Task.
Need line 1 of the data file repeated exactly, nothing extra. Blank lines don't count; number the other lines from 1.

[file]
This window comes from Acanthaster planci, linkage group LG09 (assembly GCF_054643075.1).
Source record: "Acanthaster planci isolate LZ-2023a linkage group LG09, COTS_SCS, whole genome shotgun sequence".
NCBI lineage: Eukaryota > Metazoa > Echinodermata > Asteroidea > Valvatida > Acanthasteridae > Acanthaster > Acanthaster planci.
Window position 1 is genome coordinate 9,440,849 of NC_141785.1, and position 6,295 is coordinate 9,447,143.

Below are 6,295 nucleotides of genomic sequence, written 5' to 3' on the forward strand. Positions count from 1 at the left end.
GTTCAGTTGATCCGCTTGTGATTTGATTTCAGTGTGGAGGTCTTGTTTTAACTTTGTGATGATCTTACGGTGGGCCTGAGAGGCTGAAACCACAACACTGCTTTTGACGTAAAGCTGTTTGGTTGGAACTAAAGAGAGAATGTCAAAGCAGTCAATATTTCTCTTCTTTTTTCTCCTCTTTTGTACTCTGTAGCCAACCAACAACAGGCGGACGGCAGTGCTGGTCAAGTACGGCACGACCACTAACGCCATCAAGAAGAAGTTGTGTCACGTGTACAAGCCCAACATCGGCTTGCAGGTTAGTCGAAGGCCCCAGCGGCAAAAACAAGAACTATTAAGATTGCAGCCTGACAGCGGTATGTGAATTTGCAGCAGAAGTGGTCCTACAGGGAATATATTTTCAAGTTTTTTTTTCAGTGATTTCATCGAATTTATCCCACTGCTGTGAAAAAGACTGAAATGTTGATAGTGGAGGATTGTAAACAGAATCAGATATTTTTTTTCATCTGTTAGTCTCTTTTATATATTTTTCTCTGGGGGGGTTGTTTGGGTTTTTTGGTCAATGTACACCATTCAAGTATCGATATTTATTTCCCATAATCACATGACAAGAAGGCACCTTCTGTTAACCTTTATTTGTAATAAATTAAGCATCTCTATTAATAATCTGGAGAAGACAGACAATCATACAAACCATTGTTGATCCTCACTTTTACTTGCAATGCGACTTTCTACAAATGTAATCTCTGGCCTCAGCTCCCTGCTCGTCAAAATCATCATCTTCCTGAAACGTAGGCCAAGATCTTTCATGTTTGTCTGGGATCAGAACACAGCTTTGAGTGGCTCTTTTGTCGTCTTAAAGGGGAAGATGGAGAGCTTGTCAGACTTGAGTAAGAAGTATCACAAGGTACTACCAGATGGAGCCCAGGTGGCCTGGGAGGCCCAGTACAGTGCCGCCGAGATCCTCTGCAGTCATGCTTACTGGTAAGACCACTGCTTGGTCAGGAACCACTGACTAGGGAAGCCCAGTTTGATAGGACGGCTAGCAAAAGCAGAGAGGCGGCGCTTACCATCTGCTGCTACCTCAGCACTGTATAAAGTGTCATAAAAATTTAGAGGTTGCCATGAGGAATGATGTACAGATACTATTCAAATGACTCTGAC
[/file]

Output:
This window comes from Acanthaster planci, linkage group LG09 (assembly GCF_054643075.1).